Saturday, 27 September 2014


Isaiah 5: 1-6
Matthew 6: 25-30

What are we doing when we celebrate harvest festival?

I have been following quite a few conversations on Facebook this week – some headed up by people who say “harvest festival is sentimental tosh and in any case most of the harvesting happens in August in the UK and not in September or October, so the church should stop wasting its time” and the other point of view being “harvest festival reminds us to be grateful for our food and teaches children that milk comes from cows, not Tesco’s”.

I wonder whether the fact that you’re here at this service means you love harvest festival – or are you just here because you have to be and are you secretly loathing every minute? Don’t panic, I’m not about to take a vote.

What I’m going to do is suggest (in that way that preachers usually do) that our celebration of harvest should be neither a sentimental occasion that doesn’t go far beyond “don’t the apples smell great” (though they do, of course!) nor a cynical “this has got nothing to do with our modern world”.
Harvest festival can be a chance for us to think carefully about our place in the world, our duty of stewardship, and the urgency of using the power we have over the created order, for good and not ill.

And I used the word ‘urgency’ there quite deliberately. There is a really urgent need for us all to get our heads around our place in creation, before it’s too late.

Back in August I had a great holiday, camping in Pembrokeshire. It might seem like a strange choice of activity of holiday for some, but I went to a public lecture on climate change,
given by Professor Tavi Murray of the Intergovernmental Panel on Climate Change – one of the few women who have been working on the science of glacier erosion in Greenland. From what she said, and from some reading and discussing I’ve been part of since, I have come to grasp three facts about climate change:
1. Climate change is real, weather patterns are changing faster than ever before and human beings are causing it.
2. The effects of climate change are not just fears for the future, they are realities now, especially for the poorest people in the world, who find it hardest to protect themselves from the effects of hurricane and flooding, and can’t just “move house”.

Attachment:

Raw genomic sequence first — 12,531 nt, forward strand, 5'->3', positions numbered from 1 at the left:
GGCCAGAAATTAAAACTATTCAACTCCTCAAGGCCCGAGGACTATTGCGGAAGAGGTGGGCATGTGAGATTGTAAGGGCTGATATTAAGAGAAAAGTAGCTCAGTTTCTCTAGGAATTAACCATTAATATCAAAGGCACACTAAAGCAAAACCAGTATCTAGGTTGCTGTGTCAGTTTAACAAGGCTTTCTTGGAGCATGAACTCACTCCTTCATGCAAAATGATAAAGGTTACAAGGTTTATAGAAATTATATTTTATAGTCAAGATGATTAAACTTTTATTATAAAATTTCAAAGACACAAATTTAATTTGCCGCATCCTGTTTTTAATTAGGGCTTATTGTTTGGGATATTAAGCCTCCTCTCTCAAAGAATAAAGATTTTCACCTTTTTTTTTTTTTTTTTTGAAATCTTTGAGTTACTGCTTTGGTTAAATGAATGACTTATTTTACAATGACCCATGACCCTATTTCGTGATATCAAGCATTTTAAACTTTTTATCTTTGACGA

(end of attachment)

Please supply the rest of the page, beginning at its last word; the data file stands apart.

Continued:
3. We  - human beings - can make a difference to the world and stop the damage of climate change, but we’re all going to have to work and fight for it.

But this view of the world is not just a scientific or political view – I think it is also a deeply theological view, a view that is about God and our relationship to a world that has been created by God. At harvest festival we have an ideal opportunity to think about our world, our place in the world, and the place of God in our world.

So let’s just look at our Bible readings.
The “song of the vineyard”, from Isaiah is a warning from the prophet about the human duty to take the world seriously. It was written at a time when God’s people were split into two kingdoms – of Israel and of Judah. Life was pretty hard in both places – and in fact the Northern kingdom of Israel would eventually be conquered in 722 BC and the Southern kingdom would be conquered by a different power in 586 BC – about 140 years later. Some people hearing the story of the vineyard thought that it was a warning that God would no longer take care of his people – disaster was coming and it would be an “act of God” – maybe even punishment from God.
The problem with this sort of message – if we apply it to how we feel about our world today – is that it can make us fatalistic – convinced that we are powerless and should just abandon ourselves to our fate.
But if you listen carefully you hear that what the people are being warned about is not the forces that surround them, which they are powerless to do anything about, but their own action – their own “fruit”. God says to his people “why did my vineyard yield wild grapes?” – and if you read on to verse 7 Isaiah explains that the Lord God was looking for justice from his people, the vine, but found only bloodshed and injustice.

In this world of ours, as in that world of Isaiah, God expects his people to act justly, to be a force for good in the world.
So Isaiah teaches us that we can’t blame God for climate change, but we need to accept our role as stewards of creation.

Jesus also teaches people who are feeling anxious and uncertain about life – after all he’s talking to a people whose land is occupied by the Romans.
“Do not be anxious – isn’t life more than food and the body more than clothes? Consider the birds of the air and the lilies of the field…”.
I think for many years I simply thought that Jesus was giving us his version of the song “Don’t worry – be happy”. God looks after birds and flowers and so he’ll look after you too – it’s not your problem.

If that was the message of what Jesus was saying then we’d be off the hook on climate change. Don’t worry – it’ll be alright, God will take care of us and get us out of the mess we’ve got ourselves into.
But looking again at this passage, I think Jesus is saying something rather deeper than just ‘flowers and birds are OK and you will be too’. Jesus says ‘consider the lilies of the field’ – look at them, look at how the world works, think about the natural created order. Yes God made it and ordered it and cares for it, but he also placed everything into an ordered whole. In modern scientific terms we talk about an ecosystem – a web of life, things interconnected, relying on being in balance. And human beings are just a part of that ecosystem – like the lilies and the birds, we are created beings with wants and needs .. and in the case of human beings responsibilities.